- The Washington Times - Friday, August 7, 2015

Wal-Mart’s minimum-wage hike this year, intended to improve morale and retain employees, is having the opposite effect for many senior workers who didn’t get a raise, according to a new Bloombergreport.

New Wal-Mart workers started making a minimum of $9 an hour in April and will get at least $10 an hour in February. Some workers are complaining that new employees are enjoying the pay increase, while others aren’t seeing any raise at all.

“It is pitting people against each other,” Charmaine Givens-Thomas, a 10-year Wal-Mart veteran, told Bloomberg. “It hurts morale when people feel like they aren’t being appreciated. I hear people every day talking about looking for other jobs and wanting to remove themselves from Wal-Mart and a job that will make them feel like that.”

Some workers suspect that their hours are being cut and annual raises reduced in order to pay for the wage increase for newer workers — a claim that Wal-Mart denies.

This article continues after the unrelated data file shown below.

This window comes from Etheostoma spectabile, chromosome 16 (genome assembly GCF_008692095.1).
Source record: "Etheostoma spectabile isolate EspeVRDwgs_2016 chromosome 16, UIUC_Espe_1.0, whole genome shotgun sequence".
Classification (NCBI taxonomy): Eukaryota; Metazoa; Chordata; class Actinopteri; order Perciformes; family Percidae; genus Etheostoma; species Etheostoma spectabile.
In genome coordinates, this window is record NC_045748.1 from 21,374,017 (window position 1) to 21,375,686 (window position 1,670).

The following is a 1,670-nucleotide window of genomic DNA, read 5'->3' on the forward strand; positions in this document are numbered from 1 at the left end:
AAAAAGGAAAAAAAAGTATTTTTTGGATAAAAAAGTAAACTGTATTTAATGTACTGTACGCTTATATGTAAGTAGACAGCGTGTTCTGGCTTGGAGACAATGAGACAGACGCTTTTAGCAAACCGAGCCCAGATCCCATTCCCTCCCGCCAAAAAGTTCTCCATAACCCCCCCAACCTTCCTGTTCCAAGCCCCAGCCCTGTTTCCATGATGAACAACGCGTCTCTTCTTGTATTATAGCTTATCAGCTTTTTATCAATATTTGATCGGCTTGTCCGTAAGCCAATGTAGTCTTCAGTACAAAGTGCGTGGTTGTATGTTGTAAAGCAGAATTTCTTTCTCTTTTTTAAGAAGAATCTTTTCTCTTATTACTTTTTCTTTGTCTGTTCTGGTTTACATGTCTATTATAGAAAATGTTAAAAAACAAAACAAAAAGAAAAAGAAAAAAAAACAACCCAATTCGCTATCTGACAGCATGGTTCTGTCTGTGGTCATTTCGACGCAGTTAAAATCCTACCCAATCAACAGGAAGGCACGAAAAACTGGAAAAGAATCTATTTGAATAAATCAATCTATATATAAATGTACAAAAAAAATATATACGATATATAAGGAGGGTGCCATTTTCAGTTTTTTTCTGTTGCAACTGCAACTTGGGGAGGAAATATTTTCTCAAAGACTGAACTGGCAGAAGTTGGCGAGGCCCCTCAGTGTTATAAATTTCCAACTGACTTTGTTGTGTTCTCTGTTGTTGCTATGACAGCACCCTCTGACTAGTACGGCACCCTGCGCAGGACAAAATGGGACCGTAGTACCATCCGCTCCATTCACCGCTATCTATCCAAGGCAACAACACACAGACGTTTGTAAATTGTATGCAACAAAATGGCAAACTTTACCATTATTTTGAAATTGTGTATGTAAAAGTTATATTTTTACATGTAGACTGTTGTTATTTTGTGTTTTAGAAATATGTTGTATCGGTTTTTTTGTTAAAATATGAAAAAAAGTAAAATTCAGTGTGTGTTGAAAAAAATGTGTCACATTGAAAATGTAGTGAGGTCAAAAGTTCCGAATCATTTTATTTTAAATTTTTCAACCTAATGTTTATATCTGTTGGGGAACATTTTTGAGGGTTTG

“It took me four four years to get to $10.80. When minimum wage goes up we don’t receive a pay increase unless we are under the minimum,” one worker wrote in a comment on Walmart’s corporate blog, CBS reported. “Now our 2 newest associates are making $10.75 and my annual raise is going from 40 cents down to 26 cents. Apparently experience doesn’t get rewarded.”

Kristin Oliver, Wal-Mart’s U.S. human resources chief, said executives understand why the minimum-wage hike could make some workers feel disenfranchised. She said the company has tried to remedy that by changing its scheduling system to help workers get the hours they want and started a new training program for employees looking to advance within the company, Bloomberg reported.

“We are constantly looking and evolving what the right pay should be and we were aware of the issue,” Ms. Oliver said. “We weren’t prepared to go forward with any additional increases but have continued to look at it to see if there is something else we should do for those in the middle.”

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